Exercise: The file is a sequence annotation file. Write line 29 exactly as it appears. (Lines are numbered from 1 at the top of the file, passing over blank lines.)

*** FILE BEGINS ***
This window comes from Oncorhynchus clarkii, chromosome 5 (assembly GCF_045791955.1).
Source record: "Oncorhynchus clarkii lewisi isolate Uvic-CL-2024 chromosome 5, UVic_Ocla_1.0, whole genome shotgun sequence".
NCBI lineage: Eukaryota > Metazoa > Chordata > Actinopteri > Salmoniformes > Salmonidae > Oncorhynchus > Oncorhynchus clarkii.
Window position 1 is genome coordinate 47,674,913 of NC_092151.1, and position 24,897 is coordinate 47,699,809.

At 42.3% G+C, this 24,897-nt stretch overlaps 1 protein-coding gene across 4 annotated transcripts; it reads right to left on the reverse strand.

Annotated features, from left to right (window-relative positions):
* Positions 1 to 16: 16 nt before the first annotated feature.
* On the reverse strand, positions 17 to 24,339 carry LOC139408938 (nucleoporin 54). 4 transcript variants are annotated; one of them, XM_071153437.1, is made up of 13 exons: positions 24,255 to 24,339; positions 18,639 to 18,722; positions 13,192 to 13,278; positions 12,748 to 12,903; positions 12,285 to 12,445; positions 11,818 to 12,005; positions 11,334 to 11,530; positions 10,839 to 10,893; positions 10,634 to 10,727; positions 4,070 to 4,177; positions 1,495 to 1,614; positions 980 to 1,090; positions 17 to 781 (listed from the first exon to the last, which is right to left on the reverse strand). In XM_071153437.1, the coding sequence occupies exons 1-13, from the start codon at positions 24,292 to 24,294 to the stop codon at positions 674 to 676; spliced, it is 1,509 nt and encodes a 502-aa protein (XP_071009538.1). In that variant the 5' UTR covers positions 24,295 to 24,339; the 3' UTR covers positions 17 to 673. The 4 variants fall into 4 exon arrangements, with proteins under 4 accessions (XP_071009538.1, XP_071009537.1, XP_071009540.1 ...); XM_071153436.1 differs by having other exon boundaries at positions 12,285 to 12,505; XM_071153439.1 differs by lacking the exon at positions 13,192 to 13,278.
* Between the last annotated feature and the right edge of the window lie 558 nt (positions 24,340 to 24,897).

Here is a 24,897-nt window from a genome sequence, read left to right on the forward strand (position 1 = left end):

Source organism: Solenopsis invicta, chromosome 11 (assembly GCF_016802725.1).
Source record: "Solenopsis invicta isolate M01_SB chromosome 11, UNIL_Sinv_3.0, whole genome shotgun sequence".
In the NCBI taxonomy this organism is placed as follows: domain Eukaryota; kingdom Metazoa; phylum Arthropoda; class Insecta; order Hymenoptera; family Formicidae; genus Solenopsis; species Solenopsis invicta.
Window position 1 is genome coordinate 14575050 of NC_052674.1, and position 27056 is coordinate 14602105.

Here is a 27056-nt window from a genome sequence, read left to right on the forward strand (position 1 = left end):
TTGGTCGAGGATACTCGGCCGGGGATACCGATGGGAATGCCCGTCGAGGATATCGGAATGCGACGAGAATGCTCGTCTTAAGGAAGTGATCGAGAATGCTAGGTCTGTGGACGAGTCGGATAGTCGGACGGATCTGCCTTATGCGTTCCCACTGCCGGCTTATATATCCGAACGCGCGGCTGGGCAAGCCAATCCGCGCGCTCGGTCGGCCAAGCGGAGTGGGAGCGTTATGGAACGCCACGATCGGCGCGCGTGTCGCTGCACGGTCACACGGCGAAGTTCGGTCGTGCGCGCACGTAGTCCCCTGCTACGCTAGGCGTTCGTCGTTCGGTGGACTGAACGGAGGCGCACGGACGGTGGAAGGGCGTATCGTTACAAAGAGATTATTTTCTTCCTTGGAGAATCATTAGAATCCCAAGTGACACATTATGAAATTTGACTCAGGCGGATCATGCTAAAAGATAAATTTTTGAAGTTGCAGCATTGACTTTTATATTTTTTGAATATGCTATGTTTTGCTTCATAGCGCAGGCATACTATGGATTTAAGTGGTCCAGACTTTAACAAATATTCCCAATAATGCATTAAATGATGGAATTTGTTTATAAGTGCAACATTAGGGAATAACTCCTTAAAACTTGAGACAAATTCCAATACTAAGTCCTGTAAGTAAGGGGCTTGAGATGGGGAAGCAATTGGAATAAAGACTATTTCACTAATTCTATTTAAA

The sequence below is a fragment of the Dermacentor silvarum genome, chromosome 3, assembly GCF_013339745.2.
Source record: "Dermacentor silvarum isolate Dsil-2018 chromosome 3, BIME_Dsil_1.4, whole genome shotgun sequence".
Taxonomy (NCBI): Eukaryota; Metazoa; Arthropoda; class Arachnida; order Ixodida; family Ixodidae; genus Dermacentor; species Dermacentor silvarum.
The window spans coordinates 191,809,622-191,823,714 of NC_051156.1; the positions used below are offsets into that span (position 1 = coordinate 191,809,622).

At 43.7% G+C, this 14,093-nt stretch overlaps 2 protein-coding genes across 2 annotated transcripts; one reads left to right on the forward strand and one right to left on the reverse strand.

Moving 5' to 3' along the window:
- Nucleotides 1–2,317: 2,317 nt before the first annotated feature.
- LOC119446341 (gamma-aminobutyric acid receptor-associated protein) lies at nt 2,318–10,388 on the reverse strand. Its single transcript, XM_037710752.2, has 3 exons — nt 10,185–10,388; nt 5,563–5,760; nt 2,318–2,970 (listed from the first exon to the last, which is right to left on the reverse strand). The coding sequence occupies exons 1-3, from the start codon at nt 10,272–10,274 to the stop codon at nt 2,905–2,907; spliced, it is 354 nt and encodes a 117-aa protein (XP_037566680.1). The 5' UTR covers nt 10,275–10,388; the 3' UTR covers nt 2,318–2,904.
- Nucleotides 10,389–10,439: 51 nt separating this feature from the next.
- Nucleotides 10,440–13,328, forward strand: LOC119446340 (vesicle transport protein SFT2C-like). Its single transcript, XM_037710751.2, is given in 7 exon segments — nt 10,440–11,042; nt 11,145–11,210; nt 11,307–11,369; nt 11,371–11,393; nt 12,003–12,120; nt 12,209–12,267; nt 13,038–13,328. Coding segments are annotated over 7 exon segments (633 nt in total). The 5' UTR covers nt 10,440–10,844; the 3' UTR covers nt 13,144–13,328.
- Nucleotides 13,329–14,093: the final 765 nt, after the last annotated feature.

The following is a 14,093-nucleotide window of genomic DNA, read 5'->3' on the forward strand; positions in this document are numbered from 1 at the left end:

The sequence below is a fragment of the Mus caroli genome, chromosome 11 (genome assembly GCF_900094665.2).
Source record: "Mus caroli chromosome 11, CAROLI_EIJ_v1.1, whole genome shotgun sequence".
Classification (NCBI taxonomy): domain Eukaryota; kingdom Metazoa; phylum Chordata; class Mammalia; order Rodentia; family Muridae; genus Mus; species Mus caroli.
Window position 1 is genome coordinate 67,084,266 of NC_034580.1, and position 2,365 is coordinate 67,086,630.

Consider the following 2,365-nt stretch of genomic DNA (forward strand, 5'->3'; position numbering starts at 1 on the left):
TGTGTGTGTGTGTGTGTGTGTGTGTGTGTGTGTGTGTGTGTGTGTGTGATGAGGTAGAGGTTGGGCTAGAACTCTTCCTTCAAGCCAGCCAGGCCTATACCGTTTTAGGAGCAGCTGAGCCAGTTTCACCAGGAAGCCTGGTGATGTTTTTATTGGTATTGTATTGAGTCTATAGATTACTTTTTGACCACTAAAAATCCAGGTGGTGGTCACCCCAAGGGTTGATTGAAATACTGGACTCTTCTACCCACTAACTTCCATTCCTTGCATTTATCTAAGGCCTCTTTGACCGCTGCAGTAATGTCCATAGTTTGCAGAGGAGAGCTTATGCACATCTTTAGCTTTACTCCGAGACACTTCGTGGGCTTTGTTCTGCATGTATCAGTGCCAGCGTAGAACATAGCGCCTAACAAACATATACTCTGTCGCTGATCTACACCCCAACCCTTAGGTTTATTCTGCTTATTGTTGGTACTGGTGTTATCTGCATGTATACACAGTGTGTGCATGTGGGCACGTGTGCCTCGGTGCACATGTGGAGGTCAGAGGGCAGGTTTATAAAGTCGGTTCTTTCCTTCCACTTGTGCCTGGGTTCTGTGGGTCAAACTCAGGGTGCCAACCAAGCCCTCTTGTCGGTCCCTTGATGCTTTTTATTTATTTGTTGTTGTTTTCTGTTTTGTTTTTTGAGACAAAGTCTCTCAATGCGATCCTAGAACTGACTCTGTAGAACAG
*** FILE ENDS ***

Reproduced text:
The sequence below is a fragment of the Mus caroli genome, chromosome 11 (genome assembly GCF_900094665.2).